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In Australian parlance we have the expression "He's got Buckley's chance" or "You've got two chances - Yours and Buckley's". Meaning - he o you have no chance at all. Who was Buckley?

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William Buckley

(1780 – 30 January 1856) was an English convict who was transported to Australia, escaped, was given up for dead and lived in an Aboriginal community for many years.

Buckley's improbable survival is believed by many Australians to be the source of the vernacular phrase "you've got Buckley's or none" (or simply "you've got Buckley's"), which means "no chance", or "it's as good as impossible". The Macquarie Dictionary supports this theory, although the ANU Australian National Dictionary Centre tends to support a second theory:[2] that the expression was a pun on the name of a now defunct Melbourne department store chain, Buckley & Nunn.[3]

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Thanks for that – user74494 May 18 '14 at 5:28
In my view, the truth is a combination, a double play on words enjoyed by many Australians. – andy256 May 18 '14 at 8:40
The William Buckley explanation has always seemed a little strained to me because there'd be no need to ever append the "and none" to the phrase. – Neil W May 24 '14 at 2:18

A comprehensive answer to this question can be found on World Wide Words:

One [theory] points to William Buckley, a convict in the early days of European settlement in Australia, who escaped in 1803 from the short-lived penal settlement at Port Philip Bay (where Melbourne is today) and lived for 32 years with the Aborigines in southern Victoria, gaining the sobriquet of The Wild White Man, before giving himself up and being pardoned. The implication is that, like Buckley, you have no chance of success, it being assumed that you measure success by an escape to a part of Australia colonised by European immigrants. One problem is that Buckley died in 1856, whereas the expression doesn’t appear in print until 1895 (though that isn’t a conclusive objection, since phrases are often transmitted orally for years before they get written down and Buckley’s story became one of the most common anecdotes told about the early days of colonisation). The other possibility links it with the department store in Melbourne run by Messrs Buckley and Nunn, so that the expanded version, “there are just two chances, Buckley’s or none”, is a pun. However, that phrase isn’t recorded until 1953 and you need to have William Buckley’s exploits in mind before the pun achieves its full force.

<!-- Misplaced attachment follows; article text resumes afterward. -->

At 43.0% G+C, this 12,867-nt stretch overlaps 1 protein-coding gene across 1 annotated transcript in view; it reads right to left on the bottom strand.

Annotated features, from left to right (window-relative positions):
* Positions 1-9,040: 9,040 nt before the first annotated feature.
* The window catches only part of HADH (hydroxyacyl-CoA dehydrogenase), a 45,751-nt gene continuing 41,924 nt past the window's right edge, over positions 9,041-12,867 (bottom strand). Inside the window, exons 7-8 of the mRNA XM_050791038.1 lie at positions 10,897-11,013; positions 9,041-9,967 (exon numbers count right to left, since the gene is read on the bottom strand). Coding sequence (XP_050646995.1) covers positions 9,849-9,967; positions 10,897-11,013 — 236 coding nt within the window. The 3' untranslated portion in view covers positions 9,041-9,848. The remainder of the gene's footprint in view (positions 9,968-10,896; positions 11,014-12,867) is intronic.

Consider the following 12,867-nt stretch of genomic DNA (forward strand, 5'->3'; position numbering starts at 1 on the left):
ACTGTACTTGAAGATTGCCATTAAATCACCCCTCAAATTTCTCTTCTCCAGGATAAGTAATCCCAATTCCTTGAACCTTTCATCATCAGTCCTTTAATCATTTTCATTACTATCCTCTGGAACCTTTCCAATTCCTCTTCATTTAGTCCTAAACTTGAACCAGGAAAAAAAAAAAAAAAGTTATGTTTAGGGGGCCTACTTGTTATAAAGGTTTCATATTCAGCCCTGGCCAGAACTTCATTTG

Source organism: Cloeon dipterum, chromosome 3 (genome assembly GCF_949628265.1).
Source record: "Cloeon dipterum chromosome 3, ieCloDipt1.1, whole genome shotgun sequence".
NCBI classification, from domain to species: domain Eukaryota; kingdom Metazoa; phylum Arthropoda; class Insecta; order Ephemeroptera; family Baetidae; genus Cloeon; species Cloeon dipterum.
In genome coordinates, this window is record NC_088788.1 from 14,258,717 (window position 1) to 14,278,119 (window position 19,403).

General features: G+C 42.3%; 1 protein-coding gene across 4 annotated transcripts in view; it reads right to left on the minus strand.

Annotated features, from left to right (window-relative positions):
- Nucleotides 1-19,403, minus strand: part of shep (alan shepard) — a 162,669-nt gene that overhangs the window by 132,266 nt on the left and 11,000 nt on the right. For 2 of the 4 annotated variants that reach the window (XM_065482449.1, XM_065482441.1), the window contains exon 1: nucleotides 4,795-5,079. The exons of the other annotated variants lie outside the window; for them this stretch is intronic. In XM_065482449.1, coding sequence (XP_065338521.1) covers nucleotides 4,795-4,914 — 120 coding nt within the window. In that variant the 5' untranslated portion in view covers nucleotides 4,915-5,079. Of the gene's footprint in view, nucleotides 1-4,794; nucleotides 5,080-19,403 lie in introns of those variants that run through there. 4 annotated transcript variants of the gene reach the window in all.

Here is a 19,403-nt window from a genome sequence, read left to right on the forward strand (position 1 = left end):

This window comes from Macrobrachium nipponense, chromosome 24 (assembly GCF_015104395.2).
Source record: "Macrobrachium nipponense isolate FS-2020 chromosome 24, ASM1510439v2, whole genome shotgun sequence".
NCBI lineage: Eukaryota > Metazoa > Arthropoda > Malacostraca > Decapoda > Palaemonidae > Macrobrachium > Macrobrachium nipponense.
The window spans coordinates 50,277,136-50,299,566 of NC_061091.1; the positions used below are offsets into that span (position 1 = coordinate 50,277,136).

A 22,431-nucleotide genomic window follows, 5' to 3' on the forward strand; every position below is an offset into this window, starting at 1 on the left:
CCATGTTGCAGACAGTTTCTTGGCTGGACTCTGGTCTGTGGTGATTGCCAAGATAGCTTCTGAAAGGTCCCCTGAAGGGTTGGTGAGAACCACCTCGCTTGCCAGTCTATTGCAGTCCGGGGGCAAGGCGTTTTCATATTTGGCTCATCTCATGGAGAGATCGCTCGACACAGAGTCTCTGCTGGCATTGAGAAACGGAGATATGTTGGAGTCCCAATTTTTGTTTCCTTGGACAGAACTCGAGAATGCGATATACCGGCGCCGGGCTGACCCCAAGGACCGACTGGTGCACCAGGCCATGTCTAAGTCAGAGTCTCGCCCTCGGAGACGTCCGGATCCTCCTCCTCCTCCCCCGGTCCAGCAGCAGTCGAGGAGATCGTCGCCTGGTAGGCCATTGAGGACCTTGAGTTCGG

You must take your choice. At this distance in time our chance of finding out which, if either, is right is roughly Buckley’s.

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